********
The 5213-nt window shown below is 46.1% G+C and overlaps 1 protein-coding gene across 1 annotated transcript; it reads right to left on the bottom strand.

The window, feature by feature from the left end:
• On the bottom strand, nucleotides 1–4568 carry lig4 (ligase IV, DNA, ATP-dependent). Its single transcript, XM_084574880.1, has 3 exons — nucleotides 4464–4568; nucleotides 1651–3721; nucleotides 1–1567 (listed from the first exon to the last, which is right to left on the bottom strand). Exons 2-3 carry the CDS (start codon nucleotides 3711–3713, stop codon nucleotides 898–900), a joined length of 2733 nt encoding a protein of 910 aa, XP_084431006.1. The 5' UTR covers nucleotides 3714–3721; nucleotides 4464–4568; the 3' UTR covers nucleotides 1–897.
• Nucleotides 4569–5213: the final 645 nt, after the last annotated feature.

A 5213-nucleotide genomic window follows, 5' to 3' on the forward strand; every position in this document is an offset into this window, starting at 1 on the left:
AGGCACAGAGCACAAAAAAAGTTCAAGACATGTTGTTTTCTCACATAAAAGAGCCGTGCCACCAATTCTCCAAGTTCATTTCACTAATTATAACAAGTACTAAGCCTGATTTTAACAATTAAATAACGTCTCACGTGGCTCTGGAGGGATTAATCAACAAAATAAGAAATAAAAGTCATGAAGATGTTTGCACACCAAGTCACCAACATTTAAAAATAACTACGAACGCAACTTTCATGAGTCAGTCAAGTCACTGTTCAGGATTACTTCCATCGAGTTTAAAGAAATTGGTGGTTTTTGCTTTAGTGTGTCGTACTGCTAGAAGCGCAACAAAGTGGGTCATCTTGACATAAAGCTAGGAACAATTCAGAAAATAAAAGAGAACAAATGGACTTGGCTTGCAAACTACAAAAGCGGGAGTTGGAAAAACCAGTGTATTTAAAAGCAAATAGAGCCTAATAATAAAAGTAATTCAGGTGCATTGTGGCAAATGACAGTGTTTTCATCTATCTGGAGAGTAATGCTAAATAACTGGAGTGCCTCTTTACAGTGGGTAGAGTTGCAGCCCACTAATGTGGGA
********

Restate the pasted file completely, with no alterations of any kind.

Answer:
The 5213-nt window shown below is 46.1% G+C and overlaps 1 protein-coding gene across 1 annotated transcript; it reads right to left on the bottom strand.

The window, feature by feature from the left end:
• On the bottom strand, nucleotides 1–4568 carry lig4 (ligase IV, DNA, ATP-dependent). Its single transcript, XM_084574880.1, has 3 exons — nucleotides 4464–4568; nucleotides 1651–3721; nucleotides 1–1567 (listed from the first exon to the last, which is right to left on the bottom strand). Exons 2-3 carry the CDS (start codon nucleotides 3711–3713, stop codon nucleotides 898–900), a joined length of 2733 nt encoding a protein of 910 aa, XP_084431006.1. The 5' UTR covers nucleotides 3714–3721; nucleotides 4464–4568; the 3' UTR covers nucleotides 1–897.
• Nucleotides 4569–5213: the final 645 nt, after the last annotated feature.

A 5213-nucleotide genomic window follows, 5' to 3' on the forward strand; every position in this document is an offset into this window, starting at 1 on the left:
AGGCACAGAGCACAAAAAAAGTTCAAGACATGTTGTTTTCTCACATAAAAGAGCCGTGCCACCAATTCTCCAAGTTCATTTCACTAATTATAACAAGTACTAAGCCTGATTTTAACAATTAAATAACGTCTCACGTGGCTCTGGAGGGATTAATCAACAAAATAAGAAATAAAAGTCATGAAGATGTTTGCACACCAAGTCACCAACATTTAAAAATAACTACGAACGCAACTTTCATGAGTCAGTCAAGTCACTGTTCAGGATTACTTCCATCGAGTTTAAAGAAATTGGTGGTTTTTGCTTTAGTGTGTCGTACTGCTAGAAGCGCAACAAAGTGGGTCATCTTGACATAAAGCTAGGAACAATTCAGAAAATAAAAGAGAACAAATGGACTTGGCTTGCAAACTACAAAAGCGGGAGTTGGAAAAACCAGTGTATTTAAAAGCAAATAGAGCCTAATAATAAAAGTAATTCAGGTGCATTGTGGCAAATGACAGTGTTTTCATCTATCTGGAGAGTAATGCTAAATAACTGGAGTGCCTCTTTACAGTGGGTAGAGTTGCAGCCCACTAATGTGGGA